As ever is the case with scientific advance, the new and unfamiliar are popularly interpreted by reference to the old and prosaic. Littleness has been a consistent theme in the folklore and traditions of demons and faeries. Mischievous imps and fairies that interfere in domestic matters were a stock of folk tradition, and if these beings were not necessarily invisibly small, their diminutive stature enabled them to pass unseen. One might be tempted to imagine that by the late nineteenth century such beliefs reached no further than rural backwaters – but that would be to underestimate the grip of the invisible world on the imagination. Nowhere is this better illustrated than in the ‘demon’ of James Clerk Maxwell, perhaps the most profound physicist of the nineteenth century.

Maxwell’s idea was a response to the gloomy prediction of a ‘cosmic heat death’ of the universe. In 1851 William Thomson (later Lord Kelvin) pointed out that the second law of thermodynamics, which can be expressed as the condition that heat energy must always flow from hot to cold, must eventually create a universe of uniform temperature, from which no useful work can be extracted and in which nothing really happens.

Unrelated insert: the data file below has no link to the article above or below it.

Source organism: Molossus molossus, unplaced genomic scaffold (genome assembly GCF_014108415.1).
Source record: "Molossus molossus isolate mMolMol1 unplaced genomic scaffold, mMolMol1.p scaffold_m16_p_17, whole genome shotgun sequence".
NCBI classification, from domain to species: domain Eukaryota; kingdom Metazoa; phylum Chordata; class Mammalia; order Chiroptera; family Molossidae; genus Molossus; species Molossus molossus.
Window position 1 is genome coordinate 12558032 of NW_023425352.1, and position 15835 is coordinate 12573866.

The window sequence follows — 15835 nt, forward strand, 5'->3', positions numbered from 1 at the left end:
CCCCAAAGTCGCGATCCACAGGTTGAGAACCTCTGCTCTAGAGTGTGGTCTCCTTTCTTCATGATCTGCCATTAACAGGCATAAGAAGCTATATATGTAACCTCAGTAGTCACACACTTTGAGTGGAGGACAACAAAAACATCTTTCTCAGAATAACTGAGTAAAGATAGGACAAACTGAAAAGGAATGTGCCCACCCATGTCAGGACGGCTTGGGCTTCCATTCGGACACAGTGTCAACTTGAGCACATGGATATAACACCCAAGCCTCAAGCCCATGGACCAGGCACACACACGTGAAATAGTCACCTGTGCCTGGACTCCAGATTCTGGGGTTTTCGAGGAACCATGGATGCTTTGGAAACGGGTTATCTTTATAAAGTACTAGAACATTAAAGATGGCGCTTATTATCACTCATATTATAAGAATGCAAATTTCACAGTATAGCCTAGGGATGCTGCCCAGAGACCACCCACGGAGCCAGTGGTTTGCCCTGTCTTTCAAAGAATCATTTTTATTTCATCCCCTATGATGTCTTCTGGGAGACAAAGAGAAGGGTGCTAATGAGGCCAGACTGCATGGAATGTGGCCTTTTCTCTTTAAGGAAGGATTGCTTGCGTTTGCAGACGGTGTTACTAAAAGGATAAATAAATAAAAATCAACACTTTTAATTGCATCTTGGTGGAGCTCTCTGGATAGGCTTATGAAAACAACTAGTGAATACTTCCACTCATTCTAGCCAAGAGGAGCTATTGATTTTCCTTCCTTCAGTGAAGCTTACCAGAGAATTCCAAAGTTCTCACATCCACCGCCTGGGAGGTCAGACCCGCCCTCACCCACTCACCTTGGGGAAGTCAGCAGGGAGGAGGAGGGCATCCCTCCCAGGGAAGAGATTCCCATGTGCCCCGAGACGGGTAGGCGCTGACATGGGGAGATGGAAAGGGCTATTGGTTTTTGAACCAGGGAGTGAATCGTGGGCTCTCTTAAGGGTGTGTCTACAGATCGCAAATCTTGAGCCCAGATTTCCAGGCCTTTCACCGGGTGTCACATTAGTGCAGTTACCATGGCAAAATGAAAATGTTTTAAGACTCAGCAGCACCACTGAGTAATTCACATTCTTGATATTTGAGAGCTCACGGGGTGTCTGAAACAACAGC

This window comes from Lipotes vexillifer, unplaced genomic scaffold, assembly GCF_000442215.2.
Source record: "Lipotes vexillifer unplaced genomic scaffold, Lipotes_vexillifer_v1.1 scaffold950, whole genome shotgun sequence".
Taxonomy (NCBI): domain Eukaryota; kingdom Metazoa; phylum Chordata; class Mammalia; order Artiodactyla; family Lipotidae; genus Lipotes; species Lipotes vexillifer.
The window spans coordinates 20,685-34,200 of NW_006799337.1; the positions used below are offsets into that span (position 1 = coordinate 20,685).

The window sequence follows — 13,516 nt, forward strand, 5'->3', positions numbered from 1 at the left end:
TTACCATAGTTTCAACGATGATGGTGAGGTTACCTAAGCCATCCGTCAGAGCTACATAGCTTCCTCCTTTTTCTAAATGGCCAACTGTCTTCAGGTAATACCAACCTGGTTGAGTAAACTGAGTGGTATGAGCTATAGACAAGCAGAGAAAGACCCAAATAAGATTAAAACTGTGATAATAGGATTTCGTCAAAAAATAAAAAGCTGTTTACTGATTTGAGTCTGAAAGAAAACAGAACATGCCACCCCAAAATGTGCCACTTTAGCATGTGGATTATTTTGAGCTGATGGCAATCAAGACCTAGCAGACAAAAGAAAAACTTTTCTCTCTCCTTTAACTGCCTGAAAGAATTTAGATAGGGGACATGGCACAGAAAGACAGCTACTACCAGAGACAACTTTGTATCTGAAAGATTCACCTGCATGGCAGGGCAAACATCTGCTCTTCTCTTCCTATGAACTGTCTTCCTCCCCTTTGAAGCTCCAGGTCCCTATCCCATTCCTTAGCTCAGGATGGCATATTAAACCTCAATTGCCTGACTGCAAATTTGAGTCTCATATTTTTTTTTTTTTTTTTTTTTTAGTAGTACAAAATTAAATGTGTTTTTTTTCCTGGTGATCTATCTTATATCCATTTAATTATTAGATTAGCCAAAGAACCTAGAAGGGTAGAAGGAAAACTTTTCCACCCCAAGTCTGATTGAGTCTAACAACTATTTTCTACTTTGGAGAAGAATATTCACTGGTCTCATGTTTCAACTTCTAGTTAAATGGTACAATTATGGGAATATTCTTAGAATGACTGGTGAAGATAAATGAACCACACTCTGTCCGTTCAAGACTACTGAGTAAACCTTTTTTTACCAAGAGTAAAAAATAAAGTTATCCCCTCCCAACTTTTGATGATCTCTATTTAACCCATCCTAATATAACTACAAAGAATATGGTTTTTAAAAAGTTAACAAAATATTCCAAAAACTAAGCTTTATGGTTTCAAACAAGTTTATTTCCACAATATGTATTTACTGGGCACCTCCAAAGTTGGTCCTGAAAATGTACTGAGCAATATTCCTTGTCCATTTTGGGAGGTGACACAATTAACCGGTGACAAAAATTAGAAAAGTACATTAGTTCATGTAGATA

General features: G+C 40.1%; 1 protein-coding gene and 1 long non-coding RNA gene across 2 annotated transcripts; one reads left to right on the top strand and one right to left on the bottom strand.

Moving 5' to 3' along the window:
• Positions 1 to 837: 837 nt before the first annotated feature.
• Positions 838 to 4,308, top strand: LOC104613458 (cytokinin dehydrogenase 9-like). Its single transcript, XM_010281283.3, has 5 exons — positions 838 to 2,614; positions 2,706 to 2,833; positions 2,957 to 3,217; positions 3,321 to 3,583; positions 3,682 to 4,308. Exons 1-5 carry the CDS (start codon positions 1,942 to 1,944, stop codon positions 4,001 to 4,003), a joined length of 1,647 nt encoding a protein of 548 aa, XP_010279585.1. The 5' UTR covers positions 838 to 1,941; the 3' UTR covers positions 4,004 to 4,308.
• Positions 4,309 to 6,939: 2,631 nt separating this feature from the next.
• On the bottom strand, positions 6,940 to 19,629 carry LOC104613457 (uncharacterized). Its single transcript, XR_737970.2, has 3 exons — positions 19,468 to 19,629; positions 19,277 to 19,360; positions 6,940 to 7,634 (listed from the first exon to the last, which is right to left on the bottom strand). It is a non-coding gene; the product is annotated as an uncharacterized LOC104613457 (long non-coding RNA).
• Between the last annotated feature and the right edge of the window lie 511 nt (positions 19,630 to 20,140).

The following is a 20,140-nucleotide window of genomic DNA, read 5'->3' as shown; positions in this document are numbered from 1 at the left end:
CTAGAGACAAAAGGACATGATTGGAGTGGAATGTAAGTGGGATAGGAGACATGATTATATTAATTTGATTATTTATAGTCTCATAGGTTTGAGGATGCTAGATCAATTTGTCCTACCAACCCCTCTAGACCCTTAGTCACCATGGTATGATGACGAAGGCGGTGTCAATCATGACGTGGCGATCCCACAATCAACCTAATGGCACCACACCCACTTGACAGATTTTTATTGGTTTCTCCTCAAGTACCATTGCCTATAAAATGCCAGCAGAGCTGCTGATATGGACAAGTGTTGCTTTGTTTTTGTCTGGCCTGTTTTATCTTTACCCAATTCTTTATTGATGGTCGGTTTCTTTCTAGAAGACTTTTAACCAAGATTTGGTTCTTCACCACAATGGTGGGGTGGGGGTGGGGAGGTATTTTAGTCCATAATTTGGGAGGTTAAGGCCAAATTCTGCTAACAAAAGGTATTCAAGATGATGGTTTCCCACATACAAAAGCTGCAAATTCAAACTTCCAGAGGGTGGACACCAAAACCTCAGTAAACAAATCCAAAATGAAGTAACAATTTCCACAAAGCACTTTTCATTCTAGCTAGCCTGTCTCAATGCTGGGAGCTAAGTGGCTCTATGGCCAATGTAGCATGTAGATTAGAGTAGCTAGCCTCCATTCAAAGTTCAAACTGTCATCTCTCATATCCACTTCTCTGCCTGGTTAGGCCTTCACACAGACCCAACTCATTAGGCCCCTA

As a devout Christian, Maxwell could not accept that God would let this happen. He believed that the second law is statistical rather than fundamental: temperature gradients get dissipated because it is far more likely that faster, ‘hotter’ molecules will mingle with slower ones, rather than by chance congregating into a ‘hot’ patch. But what if there were, as Maxwell put it in 1867, a “finite being”, small enough to ‘see’ each molecule and able to keep track of it, who could open and shut a trapdoor in a wall dividing a gas-filled vessel? This being could let through fast-moving molecules in one direction so as to congregate the heat in one compartment, separating hot from cold and creating a temperature gradient that could be tapped to do work.